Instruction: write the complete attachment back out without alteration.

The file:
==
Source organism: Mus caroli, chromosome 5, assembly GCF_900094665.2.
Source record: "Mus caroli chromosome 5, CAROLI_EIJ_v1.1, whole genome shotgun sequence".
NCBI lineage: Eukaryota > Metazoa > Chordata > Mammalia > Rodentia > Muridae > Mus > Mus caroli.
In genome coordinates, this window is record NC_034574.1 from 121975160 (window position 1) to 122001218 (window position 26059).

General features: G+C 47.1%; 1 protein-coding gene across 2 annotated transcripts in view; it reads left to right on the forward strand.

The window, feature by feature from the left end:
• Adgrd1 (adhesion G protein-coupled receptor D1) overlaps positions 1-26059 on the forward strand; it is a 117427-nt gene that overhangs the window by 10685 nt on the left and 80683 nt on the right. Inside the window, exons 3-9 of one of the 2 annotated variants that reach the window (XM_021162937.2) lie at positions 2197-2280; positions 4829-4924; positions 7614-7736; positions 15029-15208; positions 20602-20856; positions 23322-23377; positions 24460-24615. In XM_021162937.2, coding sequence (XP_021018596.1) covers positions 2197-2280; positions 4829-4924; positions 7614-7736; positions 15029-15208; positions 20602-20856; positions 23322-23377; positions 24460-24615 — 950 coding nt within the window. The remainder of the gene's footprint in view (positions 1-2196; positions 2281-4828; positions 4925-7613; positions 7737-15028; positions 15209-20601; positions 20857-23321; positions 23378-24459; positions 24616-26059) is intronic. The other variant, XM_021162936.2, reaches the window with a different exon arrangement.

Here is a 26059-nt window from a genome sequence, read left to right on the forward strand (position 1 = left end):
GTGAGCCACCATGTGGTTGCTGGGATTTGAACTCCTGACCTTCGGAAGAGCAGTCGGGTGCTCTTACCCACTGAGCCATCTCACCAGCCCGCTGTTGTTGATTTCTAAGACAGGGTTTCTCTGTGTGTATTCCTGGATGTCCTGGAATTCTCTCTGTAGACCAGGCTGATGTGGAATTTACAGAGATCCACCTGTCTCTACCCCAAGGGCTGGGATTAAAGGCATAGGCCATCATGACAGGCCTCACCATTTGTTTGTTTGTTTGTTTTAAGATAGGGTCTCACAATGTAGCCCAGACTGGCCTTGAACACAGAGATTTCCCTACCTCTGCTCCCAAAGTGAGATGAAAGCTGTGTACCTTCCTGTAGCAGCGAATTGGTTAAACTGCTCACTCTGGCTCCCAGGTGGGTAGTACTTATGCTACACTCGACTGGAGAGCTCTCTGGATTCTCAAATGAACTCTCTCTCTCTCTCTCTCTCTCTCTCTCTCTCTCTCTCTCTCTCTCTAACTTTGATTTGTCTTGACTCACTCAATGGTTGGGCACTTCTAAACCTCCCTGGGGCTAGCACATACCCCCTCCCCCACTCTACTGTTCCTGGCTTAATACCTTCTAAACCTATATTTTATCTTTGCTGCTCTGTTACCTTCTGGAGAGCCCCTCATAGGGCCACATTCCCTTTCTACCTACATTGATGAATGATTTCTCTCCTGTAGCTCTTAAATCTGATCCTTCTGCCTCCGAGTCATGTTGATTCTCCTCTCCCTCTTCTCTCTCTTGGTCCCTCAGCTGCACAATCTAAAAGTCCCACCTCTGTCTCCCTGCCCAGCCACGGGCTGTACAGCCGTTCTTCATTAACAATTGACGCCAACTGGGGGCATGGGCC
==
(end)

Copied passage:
Source organism: Mus caroli, chromosome 5, assembly GCF_900094665.2.
Source record: "Mus caroli chromosome 5, CAROLI_EIJ_v1.1, whole genome shotgun sequence".
NCBI lineage: Eukaryota > Metazoa > Chordata > Mammalia > Rodentia > Muridae > Mus > Mus caroli.
In genome coordinates, this window is record NC_034574.1 from 121975160 (window position 1) to 122001218 (window position 26059).

General features: G+C 47.1%; 1 protein-coding gene across 2 annotated transcripts in view; it reads left to right on the forward strand.

The window, feature by feature from the left end:
• Adgrd1 (adhesion G protein-coupled receptor D1) overlaps positions 1-26059 on the forward strand; it is a 117427-nt gene that overhangs the window by 10685 nt on the left and 80683 nt on the right. Inside the window, exons 3-9 of one of the 2 annotated variants that reach the window (XM_021162937.2) lie at positions 2197-2280; positions 4829-4924; positions 7614-7736; positions 15029-15208; positions 20602-20856; positions 23322-23377; positions 24460-24615. In XM_021162937.2, coding sequence (XP_021018596.1) covers positions 2197-2280; positions 4829-4924; positions 7614-7736; positions 15029-15208; positions 20602-20856; positions 23322-23377; positions 24460-24615 — 950 coding nt within the window. The remainder of the gene's footprint in view (positions 1-2196; positions 2281-4828; positions 4925-7613; positions 7737-15028; positions 15209-20601; positions 20857-23321; positions 23378-24459; positions 24616-26059) is intronic. The other variant, XM_021162936.2, reaches the window with a different exon arrangement.

Here is a 26059-nt window from a genome sequence, read left to right on the forward strand (position 1 = left end):
GTGAGCCACCATGTGGTTGCTGGGATTTGAACTCCTGACCTTCGGAAGAGCAGTCGGGTGCTCTTACCCACTGAGCCATCTCACCAGCCCGCTGTTGTTGATTTCTAAGACAGGGTTTCTCTGTGTGTATTCCTGGATGTCCTGGAATTCTCTCTGTAGACCAGGCTGATGTGGAATTTACAGAGATCCACCTGTCTCTACCCCAAGGGCTGGGATTAAAGGCATAGGCCATCATGACAGGCCTCACCATTTGTTTGTTTGTTTGTTTTAAGATAGGGTCTCACAATGTAGCCCAGACTGGCCTTGAACACAGAGATTTCCCTACCTCTGCTCCCAAAGTGAGATGAAAGCTGTGTACCTTCCTGTAGCAGCGAATTGGTTAAACTGCTCACTCTGGCTCCCAGGTGGGTAGTACTTATGCTACACTCGACTGGAGAGCTCTCTGGATTCTCAAATGAACTCTCTCTCTCTCTCTCTCTCTCTCTCTCTCTCTCTCTCTCTCTCTCTAACTTTGATTTGTCTTGACTCACTCAATGGTTGGGCACTTCTAAACCTCCCTGGGGCTAGCACATACCCCCTCCCCCACTCTACTGTTCCTGGCTTAATACCTTCTAAACCTATATTTTATCTTTGCTGCTCTGTTACCTTCTGGAGAGCCCCTCATAGGGCCACATTCCCTTTCTACCTACATTGATGAATGATTTCTCTCCTGTAGCTCTTAAATCTGATCCTTCTGCCTCCGAGTCATGTTGATTCTCCTCTCCCTCTTCTCTCTCTTGGTCCCTCAGCTGCACAATCTAAAAGTCCCACCTCTGTCTCCCTGCCCAGCCACGGGCTGTACAGCCGTTCTTCATTAACAATTGACGCCAACTGGGGGCATGGGCC